Minneapolis city leaders recently took an important step to strengthen the city’s existing restriction on the sale of flavored tobacco. All new tobacco shops in Minneapolis now must be at least 2,000 feet from one another. This means that there are fewer places in the city where it would be possible for a new tobacco shop to open and therefore fewer outlets for flavored and menthol tobacco. The new requirement was part of the city’s response to to the proliferation of stores “splitting” after the city council enacted ordinances in 2015 and 2017 that restricted the sale of flavored tobacco and menthol tobacco to adult only tobacco shops.
The city’s restriction on menthol, in particular, was met with fervent pushback from the tobacco industry, which claimed that eliminating menthol sales from gas stations and convenience stores would lead to shuttered businesses and lost jobs. In an effort to skirt the restriction, several stores in Minneapolis opted to “split” their businesses in two: one side remained a convenience store selling soda, snacks and prepared foods, while the other side became an adult-only tobacco shop selling menthol and other flavored tobacco products. While these actions largely negated the intended impacts of the ordinance—to reduce the prevalence and appeal of flavored and menthol tobacco—it was technically met the letter of the law.
Upon seeing the lengths the tobacco industry would go to to sell their deadly products, Council Member Alondra Cano proposed a moratorium on all new tobacco licenses in order to allow staff time to study the issue and possible solutions to the store splitting problem. City staff later presented several policy options to the council, including the spacing requirement as well as a cap on the total number of tobacco licenses and an updated definition of tobacco shops to further prevent store splitting.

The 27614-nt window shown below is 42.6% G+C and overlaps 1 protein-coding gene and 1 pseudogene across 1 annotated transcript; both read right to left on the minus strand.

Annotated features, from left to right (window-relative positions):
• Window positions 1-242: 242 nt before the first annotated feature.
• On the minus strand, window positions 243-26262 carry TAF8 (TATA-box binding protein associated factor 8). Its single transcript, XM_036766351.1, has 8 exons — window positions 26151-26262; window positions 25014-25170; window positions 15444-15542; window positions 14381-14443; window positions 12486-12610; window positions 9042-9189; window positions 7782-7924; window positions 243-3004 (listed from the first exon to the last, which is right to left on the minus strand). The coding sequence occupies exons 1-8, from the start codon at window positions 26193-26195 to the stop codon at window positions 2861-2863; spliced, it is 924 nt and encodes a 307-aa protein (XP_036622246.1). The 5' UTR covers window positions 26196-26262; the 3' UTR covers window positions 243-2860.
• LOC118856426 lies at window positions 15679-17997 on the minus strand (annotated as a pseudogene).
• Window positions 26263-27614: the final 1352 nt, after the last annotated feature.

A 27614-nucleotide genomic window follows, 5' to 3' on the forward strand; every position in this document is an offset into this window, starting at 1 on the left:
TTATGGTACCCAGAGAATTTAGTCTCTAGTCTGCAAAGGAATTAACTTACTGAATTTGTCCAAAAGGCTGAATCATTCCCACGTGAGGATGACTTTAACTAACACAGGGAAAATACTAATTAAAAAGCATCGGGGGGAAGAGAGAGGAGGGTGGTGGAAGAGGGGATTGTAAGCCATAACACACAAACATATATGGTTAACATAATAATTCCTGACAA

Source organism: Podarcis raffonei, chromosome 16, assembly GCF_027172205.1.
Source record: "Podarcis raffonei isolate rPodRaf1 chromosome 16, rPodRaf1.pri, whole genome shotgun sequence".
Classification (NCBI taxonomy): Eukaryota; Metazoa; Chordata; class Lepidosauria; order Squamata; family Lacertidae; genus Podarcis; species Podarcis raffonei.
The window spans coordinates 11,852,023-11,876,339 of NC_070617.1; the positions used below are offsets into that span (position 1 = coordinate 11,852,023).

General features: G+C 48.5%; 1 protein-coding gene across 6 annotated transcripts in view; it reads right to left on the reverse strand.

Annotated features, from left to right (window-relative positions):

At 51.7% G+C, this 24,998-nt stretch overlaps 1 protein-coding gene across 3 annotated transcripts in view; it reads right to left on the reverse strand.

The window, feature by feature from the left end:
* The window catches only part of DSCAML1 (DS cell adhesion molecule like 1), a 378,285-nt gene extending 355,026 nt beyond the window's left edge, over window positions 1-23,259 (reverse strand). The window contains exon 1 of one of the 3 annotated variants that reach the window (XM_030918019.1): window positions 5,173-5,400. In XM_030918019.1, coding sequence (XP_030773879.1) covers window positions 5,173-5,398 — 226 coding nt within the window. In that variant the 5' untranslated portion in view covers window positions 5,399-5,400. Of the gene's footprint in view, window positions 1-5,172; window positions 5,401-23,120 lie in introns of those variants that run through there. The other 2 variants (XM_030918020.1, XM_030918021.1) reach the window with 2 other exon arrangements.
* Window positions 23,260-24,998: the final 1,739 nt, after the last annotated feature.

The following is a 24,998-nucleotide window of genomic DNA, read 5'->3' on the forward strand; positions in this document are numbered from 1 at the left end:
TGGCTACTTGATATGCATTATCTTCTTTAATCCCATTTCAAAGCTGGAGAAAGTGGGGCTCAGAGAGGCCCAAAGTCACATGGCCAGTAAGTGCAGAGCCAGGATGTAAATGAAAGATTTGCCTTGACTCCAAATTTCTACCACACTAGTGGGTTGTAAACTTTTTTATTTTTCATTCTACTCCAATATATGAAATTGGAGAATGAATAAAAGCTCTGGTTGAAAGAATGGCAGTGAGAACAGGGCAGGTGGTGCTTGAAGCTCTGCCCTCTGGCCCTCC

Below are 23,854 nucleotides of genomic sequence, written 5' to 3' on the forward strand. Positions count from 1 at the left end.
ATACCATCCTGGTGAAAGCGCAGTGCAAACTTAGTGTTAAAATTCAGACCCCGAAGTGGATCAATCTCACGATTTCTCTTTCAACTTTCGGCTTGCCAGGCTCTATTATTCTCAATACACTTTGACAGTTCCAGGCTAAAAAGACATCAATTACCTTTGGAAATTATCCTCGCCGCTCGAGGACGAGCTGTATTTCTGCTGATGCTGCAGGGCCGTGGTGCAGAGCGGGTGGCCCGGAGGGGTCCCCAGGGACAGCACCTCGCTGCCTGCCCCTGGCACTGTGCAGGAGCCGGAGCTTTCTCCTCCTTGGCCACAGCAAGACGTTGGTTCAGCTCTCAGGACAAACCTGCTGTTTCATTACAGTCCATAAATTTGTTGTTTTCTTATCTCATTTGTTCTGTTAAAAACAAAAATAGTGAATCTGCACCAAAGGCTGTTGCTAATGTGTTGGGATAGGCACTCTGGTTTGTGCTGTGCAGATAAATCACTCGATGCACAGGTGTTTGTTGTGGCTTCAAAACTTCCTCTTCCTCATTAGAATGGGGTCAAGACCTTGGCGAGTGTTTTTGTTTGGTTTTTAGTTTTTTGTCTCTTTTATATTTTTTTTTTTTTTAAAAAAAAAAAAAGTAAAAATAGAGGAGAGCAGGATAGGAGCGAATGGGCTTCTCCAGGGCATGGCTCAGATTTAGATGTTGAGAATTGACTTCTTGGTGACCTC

ANSR worked closely with NorthPoint Health and Wellness to build support among council members and the community for the proposed ordinance updates. We met with council members and worked with city health staff regarding language, process and next steps. We gathered community including letters of support, emails to council members and testimony at the committee hearing.
Ultimately, the council passed the distance requirement in August. While they did not consider the other parts of the proposal at that time, Council Member Cam Gordon did put forward a staff direction to look at further amending the tobacco ordinance in early 2020. Specifically, he asked staff to look at updating the definition of tobacco shops to prevent further splitting of stores and at capping the total number of tobacco licenses in the city.